Papers of Louise Swanton Belloc, 1654 - 1993
Scope and Contents
Over a period of fifty years Louise Swanton Belloc amassed a large correspondence which was stored at the family home at La Celle St Cloud. Much of this correspondence was destroyed or damaged when the house was occupied by the Prussian army during the Franco-Prussian war, 1870-1871. In particular, Louise’s correspondence with Stendhal, whom she met in 1823 and with whom she shared an enthusiasm for ‘le culte pour Byron’, is presumed to have perished at this time, along with her correspondence with Charles Dickens.
A quantity of papers survives, however, and is listed here, including the following: some of Louise’s journals; biographical materials and family papers including genealogical material dating from the 1650s; and some correspondence with family and with her wide circle of literary and social acquaintances, including Adelaide de Montgolfier. The correspondence includes letters written to Louise by her daughter Lily Ballot and by Adelaide de Montgolfier during the Siege of Paris, during which both Lily and Adelaide remained in Paris.
- 1654 - 1993
Biographical / Historical
Louise Swanton Belloc was born Anne-Louise Chassériau Swanton in La Rochelle, France, in 1796, one of four children of James Swanton and Marguérite-Louise-Joséphine Chassériau. James (known in France as Jacques) Swanton had arrived in France from Ireland as a child under the care of L’Abbé Swanton, a relative. James Swanton and Louise Chassériau married in 1785. The Swanton family moved to the Rue Vaugirard in Paris in 1815. Louise began writing at the age of seventeen and her first published work, a translation of Adelaide O’Keeffe’s ‘Patriarchal Times’, appeared in 1818. In 1821 Louise married Jean-Hilaire Belloc (1786-1866, painter and ultimately a director of the Ecole Spéciale de Dessin et de Mathématiques in Paris), with whom she had two daughters (Louise, later Redelsperger, 1822-1895; and Adelaide, 1828-1897, known as Lily, later Millet, later Ballot) and a son (Louis, 1830-1872). In 1832 they took a house at La Celle St Cloud, not far from Versailles, in order to avoid a cholera epidemic in Paris. They later bought the house. Louise’s large circle of literary and social acquaintances and correspondents included Charles Dickens; Harriet Beecher Stowe, Emile Souvestre, Barthélemy St Hilaire, Stendhal, Lamartine, Victor Hugo, Maria Edgeworth, and Mme Mohl (née Mary Clarke). Some of Louise’s writing and other activities were undertaken in collaboration with Adelaide de Montgolfier (1789-1880, born in Annonay, daughter of Jacques-Etienne de Montgolfier, 1745-1799, co-inventor of the Montgolfière hot air balloon), a close friend whom Louise probably met in Annonay in the 1820s. Louise Swanton Belloc translated many works from English into French, including travel books and works of literature. Her literary translations included: four of the works of Charles Dickens; works of Walter Scott; Harriet Beecher Stowe’s ‘Uncle Tom’s Cabin’; Oliver Goldsmith’s ‘The Vicar of Wakefield’, Mrs Gaskell’s ‘Cranford’, and many of the works of Maria Edgeworth, with whom she also collaborated on a series of early reading books in French for young children. She also published a biography of Lord Byron and translated his memoirs. In 1867 Louise Swanton Belloc’s son Louis married Bessie Rayner Parkes, English writer, journalist and campaigner for women’s work, education, suffrage and legal rights. Bessie and Louis had a daughter, Marie, later Mrs Lowndes Belloc, a writer (1868-1947) and a son, Hilaire, the poet (1870-1953). Louise Swanton Belloc was a particular friend and mentor of Bessie and they remained closely in touch after Louis’ death in 1872 at the age of 42. During the Franco-Prussian War of 1870-1871 Louise lived in exile first in the Isle of Wight with her daughter Louise and then in Richmond, Surrey, with Bessie, Louis and their children. Louise Swanton Belloc died in 1881 and was buried with her son Louis and her friend Adelaide de Montgolfier at La Celle St Cloud.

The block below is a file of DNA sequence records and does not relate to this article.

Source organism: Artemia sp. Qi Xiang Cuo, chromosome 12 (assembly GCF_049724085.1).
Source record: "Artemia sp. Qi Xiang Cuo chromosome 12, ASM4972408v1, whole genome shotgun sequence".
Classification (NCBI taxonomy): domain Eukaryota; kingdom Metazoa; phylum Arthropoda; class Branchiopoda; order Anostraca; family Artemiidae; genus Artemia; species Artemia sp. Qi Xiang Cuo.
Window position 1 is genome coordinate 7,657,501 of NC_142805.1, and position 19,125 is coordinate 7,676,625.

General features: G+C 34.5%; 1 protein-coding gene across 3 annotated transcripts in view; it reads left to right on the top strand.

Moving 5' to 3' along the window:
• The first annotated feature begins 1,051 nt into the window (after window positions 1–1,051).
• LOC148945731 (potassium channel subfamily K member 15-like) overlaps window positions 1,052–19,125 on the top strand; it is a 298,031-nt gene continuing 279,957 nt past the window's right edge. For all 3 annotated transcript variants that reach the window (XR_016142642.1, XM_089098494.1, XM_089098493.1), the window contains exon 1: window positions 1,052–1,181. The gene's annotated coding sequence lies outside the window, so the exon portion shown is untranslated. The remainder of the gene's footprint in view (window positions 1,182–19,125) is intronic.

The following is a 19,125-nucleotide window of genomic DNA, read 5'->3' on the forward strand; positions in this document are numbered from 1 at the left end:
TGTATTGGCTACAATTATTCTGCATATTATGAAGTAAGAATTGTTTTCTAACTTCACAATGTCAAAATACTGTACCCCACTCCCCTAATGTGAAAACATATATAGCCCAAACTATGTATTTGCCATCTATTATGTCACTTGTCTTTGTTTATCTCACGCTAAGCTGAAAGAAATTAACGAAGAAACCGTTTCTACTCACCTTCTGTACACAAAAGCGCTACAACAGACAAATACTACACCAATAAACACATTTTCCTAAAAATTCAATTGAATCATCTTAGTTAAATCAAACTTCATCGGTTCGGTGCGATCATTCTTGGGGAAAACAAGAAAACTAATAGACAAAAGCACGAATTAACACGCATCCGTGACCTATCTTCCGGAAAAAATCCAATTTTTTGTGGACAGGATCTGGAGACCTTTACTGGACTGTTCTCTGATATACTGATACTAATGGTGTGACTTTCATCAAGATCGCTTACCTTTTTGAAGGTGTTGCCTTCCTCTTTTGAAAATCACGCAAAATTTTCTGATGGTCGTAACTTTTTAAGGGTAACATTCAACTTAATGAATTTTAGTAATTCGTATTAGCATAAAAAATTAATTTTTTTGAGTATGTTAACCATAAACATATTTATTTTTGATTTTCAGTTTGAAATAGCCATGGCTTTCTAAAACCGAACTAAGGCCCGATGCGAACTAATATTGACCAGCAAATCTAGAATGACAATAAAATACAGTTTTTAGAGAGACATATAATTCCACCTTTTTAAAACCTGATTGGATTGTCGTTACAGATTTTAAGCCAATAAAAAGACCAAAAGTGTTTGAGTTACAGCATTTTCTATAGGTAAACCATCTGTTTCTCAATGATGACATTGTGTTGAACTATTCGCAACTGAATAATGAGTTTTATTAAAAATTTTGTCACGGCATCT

3 archive box(es) (3 boxes) : Paper
Language of Materials
Immediate Source of Acquisition
Papers donated in 2013 by Ana Vicente (great granddaughter and biographer of Bessie Rayner Parkes, writes under the name Emma Lowndes); this section also includes some of the papers formerly catalogued as GCPP Parkes 17 (formerly Parkes Additional C), which were themselves additional to the original 1982 purchase of papers. NB: other items from GCPP Parkes 17 have been recatalogued in other sections of the Parkes catalogue as appropriate.
Belloc, Anne-Louise Swanton, 1796-1881, née Swanton, translator
Finding aid date
- From the Fonds: Belloc, Elizabeth Rayner, 1829 - 1925 (nee Parkes, campaigner for women's rights and journalist) (Person)
Part of the Girton College Archive Repository
Girton College Archive
Cambridge CB3 0JG United Kingdom
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